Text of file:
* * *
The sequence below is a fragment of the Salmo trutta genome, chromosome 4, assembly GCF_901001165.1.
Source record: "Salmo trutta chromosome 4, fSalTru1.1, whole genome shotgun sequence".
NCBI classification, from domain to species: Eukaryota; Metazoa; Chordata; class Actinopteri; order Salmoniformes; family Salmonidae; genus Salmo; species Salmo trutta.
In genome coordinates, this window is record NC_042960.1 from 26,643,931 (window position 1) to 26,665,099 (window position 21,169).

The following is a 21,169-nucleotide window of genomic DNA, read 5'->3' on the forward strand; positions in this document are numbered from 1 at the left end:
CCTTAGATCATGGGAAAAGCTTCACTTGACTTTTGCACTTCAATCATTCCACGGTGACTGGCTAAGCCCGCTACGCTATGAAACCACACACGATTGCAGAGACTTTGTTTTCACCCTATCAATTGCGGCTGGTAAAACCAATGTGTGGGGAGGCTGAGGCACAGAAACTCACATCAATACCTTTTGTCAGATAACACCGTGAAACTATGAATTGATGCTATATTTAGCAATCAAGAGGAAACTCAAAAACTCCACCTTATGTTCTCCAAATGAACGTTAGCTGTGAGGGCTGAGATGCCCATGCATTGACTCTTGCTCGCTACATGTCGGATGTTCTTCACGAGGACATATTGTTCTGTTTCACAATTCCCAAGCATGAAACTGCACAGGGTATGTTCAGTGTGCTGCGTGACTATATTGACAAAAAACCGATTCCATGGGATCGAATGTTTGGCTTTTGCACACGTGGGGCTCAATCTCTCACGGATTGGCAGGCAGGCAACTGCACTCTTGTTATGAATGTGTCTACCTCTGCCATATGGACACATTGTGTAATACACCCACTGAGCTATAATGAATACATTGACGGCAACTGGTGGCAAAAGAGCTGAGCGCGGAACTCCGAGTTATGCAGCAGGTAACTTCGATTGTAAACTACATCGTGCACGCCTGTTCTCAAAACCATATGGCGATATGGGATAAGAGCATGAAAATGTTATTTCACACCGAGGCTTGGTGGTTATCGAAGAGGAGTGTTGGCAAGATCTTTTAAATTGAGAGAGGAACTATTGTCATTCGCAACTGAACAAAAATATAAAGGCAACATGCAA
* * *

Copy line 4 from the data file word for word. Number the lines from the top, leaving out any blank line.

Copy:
In genome coordinates, this window is record NC_042960.1 from 26,643,931 (window position 1) to 26,665,099 (window position 21,169).